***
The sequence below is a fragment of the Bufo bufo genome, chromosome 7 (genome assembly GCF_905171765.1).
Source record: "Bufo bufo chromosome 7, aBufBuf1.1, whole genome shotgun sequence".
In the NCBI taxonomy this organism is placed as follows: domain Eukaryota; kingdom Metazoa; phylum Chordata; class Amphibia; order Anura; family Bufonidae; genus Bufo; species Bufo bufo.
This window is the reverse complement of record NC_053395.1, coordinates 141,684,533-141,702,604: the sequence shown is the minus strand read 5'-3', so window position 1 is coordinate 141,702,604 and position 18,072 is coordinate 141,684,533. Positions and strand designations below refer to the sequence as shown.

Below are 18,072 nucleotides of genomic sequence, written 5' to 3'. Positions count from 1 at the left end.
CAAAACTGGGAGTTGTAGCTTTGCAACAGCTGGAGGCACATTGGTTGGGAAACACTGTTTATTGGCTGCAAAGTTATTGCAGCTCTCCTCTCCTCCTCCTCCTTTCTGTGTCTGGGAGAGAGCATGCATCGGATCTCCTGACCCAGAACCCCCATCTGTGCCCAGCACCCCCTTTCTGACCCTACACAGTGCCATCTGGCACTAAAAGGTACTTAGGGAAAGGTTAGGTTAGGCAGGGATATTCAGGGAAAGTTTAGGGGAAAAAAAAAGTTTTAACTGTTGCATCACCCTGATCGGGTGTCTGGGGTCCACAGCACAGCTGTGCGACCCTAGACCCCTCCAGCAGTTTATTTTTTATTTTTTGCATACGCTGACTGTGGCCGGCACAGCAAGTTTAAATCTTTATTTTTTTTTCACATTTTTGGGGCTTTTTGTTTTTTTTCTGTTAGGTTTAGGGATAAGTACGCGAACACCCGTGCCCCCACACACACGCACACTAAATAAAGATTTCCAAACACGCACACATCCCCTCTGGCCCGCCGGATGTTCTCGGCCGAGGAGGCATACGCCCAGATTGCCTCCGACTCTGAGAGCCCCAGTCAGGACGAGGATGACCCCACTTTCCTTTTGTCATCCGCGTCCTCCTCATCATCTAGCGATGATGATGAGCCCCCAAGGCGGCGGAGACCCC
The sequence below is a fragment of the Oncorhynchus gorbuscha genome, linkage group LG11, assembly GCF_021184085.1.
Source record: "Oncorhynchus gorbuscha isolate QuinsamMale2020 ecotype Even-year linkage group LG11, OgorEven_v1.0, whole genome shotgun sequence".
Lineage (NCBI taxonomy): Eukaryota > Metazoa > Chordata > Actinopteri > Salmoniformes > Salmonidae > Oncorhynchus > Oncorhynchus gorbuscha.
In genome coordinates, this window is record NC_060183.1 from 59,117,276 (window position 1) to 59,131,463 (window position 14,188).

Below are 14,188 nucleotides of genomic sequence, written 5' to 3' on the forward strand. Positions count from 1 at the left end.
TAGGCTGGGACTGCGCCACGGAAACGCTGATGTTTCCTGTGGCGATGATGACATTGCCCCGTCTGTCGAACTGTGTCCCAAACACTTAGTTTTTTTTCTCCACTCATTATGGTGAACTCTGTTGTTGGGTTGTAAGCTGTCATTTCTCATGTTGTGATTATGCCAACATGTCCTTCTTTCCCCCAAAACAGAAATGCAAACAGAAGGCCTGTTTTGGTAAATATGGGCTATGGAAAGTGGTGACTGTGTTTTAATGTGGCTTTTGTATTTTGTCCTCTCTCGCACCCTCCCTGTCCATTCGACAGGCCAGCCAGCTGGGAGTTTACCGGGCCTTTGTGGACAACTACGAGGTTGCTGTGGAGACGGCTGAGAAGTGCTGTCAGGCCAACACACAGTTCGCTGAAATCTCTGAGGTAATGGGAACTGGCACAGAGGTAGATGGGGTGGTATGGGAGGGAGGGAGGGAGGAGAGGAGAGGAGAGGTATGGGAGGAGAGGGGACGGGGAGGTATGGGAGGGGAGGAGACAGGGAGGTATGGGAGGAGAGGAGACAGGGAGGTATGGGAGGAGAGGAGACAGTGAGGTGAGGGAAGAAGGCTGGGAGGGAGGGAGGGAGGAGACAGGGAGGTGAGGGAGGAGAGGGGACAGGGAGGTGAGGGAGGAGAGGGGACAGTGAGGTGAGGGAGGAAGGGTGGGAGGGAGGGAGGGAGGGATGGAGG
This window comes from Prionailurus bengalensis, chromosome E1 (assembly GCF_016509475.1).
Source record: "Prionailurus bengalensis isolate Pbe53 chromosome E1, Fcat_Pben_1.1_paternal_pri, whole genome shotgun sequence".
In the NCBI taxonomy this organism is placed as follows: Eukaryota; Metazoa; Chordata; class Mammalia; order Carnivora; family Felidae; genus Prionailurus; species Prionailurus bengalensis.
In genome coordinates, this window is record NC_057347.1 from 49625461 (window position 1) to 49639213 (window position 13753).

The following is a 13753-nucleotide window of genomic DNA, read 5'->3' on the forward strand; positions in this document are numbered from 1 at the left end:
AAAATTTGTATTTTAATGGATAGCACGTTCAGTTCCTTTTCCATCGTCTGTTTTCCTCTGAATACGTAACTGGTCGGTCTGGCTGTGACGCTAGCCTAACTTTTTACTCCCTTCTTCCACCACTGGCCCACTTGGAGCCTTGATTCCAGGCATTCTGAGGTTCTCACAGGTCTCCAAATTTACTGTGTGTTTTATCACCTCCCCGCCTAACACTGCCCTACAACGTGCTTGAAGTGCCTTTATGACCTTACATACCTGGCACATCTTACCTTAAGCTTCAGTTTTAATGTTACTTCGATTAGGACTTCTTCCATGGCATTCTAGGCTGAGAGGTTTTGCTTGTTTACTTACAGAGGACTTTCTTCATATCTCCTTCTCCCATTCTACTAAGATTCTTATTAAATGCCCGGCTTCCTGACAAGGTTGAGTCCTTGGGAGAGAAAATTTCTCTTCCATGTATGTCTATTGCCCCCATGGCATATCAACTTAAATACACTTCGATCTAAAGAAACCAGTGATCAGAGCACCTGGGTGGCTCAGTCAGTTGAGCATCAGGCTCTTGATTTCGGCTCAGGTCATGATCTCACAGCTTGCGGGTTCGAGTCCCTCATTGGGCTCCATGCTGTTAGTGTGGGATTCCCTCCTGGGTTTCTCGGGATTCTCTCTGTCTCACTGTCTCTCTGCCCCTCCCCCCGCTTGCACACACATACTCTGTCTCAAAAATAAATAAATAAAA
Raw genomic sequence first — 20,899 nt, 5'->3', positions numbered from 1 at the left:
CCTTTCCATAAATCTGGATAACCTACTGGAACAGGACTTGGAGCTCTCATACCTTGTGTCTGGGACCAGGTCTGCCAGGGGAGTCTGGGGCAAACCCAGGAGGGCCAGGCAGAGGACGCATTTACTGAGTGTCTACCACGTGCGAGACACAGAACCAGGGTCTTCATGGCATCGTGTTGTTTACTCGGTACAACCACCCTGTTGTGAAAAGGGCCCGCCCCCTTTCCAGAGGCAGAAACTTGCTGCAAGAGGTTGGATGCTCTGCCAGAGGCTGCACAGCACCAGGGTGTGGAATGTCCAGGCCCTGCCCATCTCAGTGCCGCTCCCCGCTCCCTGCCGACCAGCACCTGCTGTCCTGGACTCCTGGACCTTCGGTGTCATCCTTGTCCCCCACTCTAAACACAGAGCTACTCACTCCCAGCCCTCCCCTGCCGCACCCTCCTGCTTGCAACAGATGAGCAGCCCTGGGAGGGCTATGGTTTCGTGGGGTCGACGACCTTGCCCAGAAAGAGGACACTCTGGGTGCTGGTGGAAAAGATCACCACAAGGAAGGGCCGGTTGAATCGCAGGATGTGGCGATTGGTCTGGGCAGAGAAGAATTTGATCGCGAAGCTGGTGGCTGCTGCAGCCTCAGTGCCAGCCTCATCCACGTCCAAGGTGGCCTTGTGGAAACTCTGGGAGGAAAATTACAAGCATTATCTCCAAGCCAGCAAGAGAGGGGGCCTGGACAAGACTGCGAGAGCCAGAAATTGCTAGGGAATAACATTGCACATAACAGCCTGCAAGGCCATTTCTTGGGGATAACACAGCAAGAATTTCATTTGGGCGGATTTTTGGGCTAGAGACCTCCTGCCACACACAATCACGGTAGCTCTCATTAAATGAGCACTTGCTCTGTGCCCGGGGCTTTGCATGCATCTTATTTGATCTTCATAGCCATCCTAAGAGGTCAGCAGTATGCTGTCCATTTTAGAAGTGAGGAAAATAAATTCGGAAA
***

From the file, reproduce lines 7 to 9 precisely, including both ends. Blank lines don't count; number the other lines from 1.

The sequence below is a fragment of the Oncorhynchus gorbuscha genome, linkage group LG11, assembly GCF_021184085.1.
Source record: "Oncorhynchus gorbuscha isolate QuinsamMale2020 ecotype Even-year linkage group LG11, OgorEven_v1.0, whole genome shotgun sequence".
Lineage (NCBI taxonomy): Eukaryota > Metazoa > Chordata > Actinopteri > Salmoniformes > Salmonidae > Oncorhynchus > Oncorhynchus gorbuscha.